Marc Andreessen, the founder of VC firm Andreessen Horowitz, defines product-market fit as “being in a good market with a product that can satisfy that market.” Before embarking on your product-development journey, make sure there is a:
- Big enough problem: The problem you’re solving needs to be big enough to warrant your solution, and you need to solve this problem in a way that’s scalable.
- Good market: If the market is too small (e.g. if your product is super niche), or you’re entering a very mature market with loads of available solutions for the problem you aim to solve, chances are that you’re going to fail no matter how good how your product is. The opposite can be true if you’re entering a very good market with a need for your product and very little competition addressing that problem. In this case, even if you have a mediocre product, you’ll likely find yourself overwhelmed by the initial demand you will be able to generate.
No market need, or “tackling problems that are interesting to solve rather than those that serve a market need,” is the biggest reason why startups fail, according to a study by CB Insights.
Mistake 6: Wrongly assuming you have product-market fit.
As a service company, what often happens is that you will go out and recruit a number of your existing customers to perform your initial research and validate your assumptions about the problem you aim to solve. These customers will become the sample group, who will be the beta users of your platform and heavily influence your product roadmap. While going to your existing customers and using them as a channel for feedback and initial sales is something we advise, you need to be honest with yourself and keep the following in mind:
- Existing relationships may give you a false sense of validation: Since you already have existing relationships, these prospective customers will, by default, have a much higher chance of buying from you than someone who has never heard of you before. The personal relationship you have with them may also hinder how objective their feedback will be. Which brings us to the next point…
- Early adopters may not represent the market: While early adopters may give you thumbs up for the product you’re building, they may represent just a small fraction of the market and not the market as a whole. Make sure the sample size you recruit for the initial research fits the ideal buyer persona of your ideal customer for the product you’re building, and that you recruit not just your existing customers, but also outsiders who fit the buyer persona and have never heard of you before.
Mistake 7: Premature scaling before nailing product-market fit.
One of the quickest ways to run out of cash is premature scaling, or spending too much money on growing the business before you have nailed product-market fit. This includes hiring too many employees, opening new offices in other countries, and investing heavily in sales and marketing channels. If you’re in a bad market, and/or the problem you’re solving is too small, then no matter how much money you invest into growing the business you will most likely fail, even if you have a good product and hire the best and brightest people to help you market and sell.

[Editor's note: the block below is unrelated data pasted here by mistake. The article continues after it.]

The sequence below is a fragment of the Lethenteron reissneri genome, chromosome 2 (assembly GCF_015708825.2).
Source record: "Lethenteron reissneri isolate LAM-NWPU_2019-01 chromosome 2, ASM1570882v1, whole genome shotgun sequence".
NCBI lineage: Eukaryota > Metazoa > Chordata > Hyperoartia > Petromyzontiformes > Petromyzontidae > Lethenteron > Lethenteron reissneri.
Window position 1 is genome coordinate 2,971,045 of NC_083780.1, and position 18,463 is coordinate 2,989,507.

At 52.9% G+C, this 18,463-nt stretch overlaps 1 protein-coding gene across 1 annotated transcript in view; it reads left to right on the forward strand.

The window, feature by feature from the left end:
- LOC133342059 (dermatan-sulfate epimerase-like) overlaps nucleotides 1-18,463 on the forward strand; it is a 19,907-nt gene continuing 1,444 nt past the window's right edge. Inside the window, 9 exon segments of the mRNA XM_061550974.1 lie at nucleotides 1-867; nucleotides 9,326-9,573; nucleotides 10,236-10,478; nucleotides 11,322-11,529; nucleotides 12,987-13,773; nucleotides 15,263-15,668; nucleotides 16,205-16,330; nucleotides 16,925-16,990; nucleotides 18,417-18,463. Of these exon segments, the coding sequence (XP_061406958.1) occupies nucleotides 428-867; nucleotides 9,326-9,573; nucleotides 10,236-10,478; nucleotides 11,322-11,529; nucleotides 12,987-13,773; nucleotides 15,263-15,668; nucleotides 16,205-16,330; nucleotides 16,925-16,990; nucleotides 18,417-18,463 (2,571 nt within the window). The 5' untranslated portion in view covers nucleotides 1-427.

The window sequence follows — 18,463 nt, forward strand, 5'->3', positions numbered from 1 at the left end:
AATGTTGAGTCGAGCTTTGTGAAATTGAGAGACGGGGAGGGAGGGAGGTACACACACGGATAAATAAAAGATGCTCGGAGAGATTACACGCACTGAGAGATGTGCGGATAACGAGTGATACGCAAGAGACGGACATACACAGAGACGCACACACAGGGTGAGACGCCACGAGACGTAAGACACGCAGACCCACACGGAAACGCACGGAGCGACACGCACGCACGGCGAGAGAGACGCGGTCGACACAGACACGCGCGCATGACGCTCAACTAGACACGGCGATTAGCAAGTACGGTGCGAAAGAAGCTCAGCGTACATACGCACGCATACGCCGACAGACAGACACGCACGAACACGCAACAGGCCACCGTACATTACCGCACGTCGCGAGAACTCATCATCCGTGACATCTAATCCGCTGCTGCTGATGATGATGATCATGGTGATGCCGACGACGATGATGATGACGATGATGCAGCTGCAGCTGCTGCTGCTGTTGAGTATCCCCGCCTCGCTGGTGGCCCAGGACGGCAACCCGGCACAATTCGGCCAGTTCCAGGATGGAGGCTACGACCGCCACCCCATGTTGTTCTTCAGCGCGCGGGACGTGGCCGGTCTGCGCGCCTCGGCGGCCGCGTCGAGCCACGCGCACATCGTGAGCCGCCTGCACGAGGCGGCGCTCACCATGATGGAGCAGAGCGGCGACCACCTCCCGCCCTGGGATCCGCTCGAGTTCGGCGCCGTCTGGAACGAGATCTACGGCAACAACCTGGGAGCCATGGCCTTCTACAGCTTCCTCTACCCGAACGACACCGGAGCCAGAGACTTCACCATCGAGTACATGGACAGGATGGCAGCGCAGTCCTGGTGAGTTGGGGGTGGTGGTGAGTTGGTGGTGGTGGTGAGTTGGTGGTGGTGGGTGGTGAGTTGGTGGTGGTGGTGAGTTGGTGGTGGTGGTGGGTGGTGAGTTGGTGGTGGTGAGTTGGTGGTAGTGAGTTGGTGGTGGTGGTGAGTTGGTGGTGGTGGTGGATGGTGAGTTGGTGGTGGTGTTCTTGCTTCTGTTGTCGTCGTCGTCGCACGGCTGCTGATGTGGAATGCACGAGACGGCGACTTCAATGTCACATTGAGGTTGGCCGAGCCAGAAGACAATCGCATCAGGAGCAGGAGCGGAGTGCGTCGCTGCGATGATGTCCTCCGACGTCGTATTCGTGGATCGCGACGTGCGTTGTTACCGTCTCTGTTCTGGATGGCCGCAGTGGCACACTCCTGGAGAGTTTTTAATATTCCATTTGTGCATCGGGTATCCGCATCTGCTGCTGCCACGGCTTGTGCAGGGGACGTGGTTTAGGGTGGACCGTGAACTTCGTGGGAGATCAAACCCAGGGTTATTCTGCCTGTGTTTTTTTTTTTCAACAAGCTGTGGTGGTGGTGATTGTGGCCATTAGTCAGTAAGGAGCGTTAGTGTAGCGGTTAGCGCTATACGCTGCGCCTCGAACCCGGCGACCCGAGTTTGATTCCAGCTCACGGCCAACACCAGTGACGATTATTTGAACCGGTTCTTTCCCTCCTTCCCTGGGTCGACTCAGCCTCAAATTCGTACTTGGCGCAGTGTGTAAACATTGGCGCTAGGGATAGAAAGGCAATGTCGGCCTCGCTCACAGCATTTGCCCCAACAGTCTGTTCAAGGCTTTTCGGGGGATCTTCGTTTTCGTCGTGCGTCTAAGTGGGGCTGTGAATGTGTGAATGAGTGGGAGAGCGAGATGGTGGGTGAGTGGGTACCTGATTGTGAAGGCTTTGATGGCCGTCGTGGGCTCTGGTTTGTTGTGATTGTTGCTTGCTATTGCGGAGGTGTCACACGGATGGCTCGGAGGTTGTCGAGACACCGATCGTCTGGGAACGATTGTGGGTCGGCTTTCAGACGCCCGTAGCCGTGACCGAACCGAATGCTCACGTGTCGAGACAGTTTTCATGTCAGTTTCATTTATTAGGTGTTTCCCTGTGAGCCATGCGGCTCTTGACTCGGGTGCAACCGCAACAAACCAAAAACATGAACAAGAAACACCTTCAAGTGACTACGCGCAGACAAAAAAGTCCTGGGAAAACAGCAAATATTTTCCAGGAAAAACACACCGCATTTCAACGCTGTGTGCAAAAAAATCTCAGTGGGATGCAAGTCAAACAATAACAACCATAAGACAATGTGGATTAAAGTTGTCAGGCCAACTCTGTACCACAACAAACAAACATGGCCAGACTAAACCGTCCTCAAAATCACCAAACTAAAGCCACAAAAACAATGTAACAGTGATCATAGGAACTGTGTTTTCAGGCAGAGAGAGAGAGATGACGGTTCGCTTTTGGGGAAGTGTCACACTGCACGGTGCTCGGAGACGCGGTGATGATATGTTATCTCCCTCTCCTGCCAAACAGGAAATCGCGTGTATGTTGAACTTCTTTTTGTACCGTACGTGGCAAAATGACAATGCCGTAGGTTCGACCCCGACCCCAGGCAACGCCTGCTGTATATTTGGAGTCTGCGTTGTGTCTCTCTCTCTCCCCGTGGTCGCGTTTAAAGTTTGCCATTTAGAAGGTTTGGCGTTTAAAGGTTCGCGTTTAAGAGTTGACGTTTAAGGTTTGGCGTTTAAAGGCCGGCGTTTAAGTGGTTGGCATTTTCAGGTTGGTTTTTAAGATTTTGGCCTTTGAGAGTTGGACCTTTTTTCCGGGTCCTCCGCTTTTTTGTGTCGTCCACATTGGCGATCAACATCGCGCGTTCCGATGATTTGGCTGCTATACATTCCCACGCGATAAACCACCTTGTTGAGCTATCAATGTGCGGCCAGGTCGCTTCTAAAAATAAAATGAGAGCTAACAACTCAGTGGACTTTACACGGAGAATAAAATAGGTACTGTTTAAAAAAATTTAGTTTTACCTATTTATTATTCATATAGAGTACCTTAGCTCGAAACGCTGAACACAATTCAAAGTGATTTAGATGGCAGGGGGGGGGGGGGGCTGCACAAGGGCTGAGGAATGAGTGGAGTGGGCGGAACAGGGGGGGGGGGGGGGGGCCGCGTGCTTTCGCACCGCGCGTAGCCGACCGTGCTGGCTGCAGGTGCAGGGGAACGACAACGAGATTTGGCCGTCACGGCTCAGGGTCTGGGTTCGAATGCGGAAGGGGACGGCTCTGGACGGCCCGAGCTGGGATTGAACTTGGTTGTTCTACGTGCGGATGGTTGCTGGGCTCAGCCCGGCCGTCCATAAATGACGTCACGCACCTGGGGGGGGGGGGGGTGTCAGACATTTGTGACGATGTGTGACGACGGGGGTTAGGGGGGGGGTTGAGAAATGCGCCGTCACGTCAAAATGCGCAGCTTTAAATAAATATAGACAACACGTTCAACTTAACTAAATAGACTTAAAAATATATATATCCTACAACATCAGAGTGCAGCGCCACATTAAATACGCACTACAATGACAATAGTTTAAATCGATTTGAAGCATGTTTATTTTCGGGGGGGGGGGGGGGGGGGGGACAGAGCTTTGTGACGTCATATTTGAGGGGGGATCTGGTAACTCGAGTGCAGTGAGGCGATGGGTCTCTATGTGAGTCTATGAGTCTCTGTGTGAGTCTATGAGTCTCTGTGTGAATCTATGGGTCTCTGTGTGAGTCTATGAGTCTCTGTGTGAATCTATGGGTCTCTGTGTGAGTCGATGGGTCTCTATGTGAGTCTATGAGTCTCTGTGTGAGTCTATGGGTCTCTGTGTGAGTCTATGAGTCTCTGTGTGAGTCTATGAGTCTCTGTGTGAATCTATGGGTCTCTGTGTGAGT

Mistake 8: Failing to get social proof from early adopters.
This one might seem obvious, but as an unknown brand, it will be very challenging for you to grow your sales without some social proof. You must become absolutely obsessed with customer success for your early adopters, and go above and beyond to solve their problems in order to receive strong testimonials and case studies that you will be able to use to effectively market your product. Being a service shop, you might not have the customer-success culture that product businesses have. You may struggle with this initially, as it might not be a part of your core DNA, but you must become conscious of this weakness as soon as possible and work tirelessly to improve the right success culture and the underlying processes.
Mistake 9: Saying “YES” to all feature requests from early adopters.
Early adopters tend to have a very heavy influence on your product roadmap and you must be careful when evaluating their feature requests. When evaluating a new feature request, make sure that it aligns with your product roadmap and also solves problems for most (or a good portion) of your other users.
Also, don’t forget that there is a gap between what customers want and what they will actually pay for. Just because someone asked you for features X, Y, and Z, that doesn’t mean they will actually be willing buy from you once you have those features available, and/or be willing to pay significantly more for those features on top of the current pricing.